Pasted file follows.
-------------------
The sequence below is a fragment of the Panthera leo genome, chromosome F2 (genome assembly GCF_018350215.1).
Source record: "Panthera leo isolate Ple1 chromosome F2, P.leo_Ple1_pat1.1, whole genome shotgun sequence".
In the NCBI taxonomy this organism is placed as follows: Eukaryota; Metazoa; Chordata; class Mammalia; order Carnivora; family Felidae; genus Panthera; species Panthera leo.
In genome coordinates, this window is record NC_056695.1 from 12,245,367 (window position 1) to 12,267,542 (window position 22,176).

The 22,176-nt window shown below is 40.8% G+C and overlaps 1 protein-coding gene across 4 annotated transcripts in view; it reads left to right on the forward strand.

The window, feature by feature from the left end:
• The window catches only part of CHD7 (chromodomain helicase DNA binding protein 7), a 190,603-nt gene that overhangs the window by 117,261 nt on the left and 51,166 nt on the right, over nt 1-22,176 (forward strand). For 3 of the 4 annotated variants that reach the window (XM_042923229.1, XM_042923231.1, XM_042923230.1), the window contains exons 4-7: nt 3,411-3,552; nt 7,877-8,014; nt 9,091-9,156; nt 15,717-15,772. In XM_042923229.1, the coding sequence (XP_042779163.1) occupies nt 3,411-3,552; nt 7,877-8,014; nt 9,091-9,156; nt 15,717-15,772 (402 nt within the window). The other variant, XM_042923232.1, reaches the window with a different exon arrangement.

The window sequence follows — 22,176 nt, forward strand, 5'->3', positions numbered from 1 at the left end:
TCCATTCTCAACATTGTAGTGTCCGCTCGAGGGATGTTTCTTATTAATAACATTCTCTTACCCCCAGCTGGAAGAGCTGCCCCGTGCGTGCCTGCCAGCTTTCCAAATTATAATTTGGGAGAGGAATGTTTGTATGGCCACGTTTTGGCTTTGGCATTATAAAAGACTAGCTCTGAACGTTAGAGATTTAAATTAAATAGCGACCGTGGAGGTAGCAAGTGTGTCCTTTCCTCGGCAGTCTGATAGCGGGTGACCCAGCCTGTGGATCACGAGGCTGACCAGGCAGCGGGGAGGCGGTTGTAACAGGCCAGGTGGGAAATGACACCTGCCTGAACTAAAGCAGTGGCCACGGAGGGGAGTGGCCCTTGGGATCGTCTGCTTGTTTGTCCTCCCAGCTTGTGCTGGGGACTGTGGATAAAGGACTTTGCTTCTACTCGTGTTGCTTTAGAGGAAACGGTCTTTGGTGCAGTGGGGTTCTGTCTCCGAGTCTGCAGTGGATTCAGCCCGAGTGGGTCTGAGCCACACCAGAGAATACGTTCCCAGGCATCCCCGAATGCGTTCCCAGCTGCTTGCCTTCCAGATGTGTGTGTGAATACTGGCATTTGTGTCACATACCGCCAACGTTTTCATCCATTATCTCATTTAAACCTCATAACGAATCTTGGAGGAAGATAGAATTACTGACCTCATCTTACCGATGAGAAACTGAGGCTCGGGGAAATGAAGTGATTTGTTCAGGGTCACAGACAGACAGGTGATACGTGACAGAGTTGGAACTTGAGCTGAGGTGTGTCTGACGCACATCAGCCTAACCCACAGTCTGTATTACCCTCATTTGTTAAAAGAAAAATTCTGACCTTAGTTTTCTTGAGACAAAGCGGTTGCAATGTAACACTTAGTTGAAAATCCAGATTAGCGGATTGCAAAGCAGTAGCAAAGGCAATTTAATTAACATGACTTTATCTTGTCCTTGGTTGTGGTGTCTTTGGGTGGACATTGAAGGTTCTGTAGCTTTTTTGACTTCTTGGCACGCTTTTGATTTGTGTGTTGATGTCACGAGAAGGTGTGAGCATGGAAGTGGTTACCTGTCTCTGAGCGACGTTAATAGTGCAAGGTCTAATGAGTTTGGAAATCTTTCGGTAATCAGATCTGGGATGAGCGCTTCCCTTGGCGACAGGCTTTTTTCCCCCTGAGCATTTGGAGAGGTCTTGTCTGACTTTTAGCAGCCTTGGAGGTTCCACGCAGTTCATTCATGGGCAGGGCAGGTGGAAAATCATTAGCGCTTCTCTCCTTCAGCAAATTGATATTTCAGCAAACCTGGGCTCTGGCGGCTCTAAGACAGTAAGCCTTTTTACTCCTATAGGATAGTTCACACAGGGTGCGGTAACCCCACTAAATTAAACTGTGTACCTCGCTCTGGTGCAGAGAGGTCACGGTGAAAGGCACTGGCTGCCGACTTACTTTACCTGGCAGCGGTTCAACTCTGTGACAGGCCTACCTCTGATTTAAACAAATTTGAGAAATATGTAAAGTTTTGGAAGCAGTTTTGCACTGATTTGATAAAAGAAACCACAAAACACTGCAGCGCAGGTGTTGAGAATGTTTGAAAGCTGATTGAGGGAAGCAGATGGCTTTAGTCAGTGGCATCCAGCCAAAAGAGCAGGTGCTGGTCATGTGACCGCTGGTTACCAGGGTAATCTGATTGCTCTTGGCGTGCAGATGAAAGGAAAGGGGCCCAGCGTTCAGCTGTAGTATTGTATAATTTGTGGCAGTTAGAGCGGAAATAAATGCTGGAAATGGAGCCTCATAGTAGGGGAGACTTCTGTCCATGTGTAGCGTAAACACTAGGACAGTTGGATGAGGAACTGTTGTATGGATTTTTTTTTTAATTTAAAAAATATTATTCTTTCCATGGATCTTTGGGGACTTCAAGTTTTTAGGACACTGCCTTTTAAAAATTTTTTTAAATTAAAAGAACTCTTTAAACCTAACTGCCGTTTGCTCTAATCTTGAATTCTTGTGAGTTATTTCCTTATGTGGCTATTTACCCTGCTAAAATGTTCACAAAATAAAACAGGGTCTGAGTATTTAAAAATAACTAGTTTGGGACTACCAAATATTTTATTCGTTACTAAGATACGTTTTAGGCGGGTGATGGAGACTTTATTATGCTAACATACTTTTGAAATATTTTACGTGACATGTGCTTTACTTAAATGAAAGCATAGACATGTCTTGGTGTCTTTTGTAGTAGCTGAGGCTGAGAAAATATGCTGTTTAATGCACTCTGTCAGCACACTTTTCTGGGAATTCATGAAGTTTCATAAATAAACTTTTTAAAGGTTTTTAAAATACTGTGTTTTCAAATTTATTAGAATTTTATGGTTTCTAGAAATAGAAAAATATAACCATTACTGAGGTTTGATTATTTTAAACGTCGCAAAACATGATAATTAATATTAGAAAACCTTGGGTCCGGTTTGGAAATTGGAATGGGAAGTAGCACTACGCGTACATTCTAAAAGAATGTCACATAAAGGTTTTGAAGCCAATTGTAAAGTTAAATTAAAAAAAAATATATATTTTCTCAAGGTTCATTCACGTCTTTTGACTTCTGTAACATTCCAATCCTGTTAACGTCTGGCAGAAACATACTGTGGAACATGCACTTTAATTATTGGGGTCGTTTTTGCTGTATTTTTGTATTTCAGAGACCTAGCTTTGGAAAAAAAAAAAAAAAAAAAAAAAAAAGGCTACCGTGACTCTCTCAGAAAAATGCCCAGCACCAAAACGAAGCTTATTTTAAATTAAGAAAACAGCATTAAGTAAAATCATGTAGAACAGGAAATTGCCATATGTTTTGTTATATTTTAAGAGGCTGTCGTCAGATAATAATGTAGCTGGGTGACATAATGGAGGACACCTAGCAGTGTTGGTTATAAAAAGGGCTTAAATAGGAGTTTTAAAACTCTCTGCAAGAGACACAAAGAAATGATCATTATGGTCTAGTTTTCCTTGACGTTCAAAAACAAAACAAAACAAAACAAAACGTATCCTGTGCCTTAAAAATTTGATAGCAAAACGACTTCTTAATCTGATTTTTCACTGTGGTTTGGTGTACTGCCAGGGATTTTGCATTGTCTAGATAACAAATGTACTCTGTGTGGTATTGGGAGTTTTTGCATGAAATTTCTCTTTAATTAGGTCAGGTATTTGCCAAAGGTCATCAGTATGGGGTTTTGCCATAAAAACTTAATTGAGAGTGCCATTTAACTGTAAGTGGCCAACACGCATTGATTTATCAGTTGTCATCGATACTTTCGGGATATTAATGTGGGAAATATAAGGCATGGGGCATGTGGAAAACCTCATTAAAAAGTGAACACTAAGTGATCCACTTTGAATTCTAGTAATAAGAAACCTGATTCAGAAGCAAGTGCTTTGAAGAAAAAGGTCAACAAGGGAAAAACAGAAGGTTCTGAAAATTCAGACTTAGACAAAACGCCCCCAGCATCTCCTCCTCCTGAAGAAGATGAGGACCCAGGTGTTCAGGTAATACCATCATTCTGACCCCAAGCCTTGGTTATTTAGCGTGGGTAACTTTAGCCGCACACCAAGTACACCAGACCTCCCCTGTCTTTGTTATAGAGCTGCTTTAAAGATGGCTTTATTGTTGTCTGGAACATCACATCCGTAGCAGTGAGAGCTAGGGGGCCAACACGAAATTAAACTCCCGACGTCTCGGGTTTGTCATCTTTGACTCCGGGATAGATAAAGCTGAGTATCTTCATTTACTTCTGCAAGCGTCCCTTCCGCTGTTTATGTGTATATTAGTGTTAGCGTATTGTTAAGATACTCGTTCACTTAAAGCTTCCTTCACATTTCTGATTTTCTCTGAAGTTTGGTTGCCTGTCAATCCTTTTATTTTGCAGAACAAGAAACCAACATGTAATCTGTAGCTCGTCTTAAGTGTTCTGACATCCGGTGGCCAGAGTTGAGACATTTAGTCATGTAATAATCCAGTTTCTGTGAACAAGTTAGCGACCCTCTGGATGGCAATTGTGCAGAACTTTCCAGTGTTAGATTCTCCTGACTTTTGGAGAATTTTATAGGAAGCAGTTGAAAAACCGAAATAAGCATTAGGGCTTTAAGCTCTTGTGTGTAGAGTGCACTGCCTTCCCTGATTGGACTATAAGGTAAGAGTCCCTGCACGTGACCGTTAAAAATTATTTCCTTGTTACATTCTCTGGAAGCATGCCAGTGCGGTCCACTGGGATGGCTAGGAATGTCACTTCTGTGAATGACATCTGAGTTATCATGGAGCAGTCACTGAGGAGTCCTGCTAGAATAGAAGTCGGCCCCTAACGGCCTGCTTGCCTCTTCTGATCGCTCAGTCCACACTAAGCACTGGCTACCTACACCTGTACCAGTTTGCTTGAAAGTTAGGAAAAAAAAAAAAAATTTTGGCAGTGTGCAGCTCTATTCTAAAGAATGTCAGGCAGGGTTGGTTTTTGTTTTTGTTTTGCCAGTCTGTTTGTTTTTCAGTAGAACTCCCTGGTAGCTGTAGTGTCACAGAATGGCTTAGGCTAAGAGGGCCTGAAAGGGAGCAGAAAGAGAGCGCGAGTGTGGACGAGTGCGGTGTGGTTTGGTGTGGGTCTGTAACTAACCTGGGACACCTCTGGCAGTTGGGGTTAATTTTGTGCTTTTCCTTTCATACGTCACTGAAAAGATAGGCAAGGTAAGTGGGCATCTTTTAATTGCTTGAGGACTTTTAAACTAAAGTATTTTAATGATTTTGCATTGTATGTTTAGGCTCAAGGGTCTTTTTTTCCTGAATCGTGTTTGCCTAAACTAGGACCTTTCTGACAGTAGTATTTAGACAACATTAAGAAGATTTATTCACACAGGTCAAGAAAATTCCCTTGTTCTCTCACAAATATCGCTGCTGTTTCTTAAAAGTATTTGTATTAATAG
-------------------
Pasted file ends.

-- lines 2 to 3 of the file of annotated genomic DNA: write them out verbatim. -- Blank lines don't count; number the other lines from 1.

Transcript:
Source record: "Panthera leo isolate Ple1 chromosome F2, P.leo_Ple1_pat1.1, whole genome shotgun sequence".
In the NCBI taxonomy this organism is placed as follows: Eukaryota; Metazoa; Chordata; class Mammalia; order Carnivora; family Felidae; genus Panthera; species Panthera leo.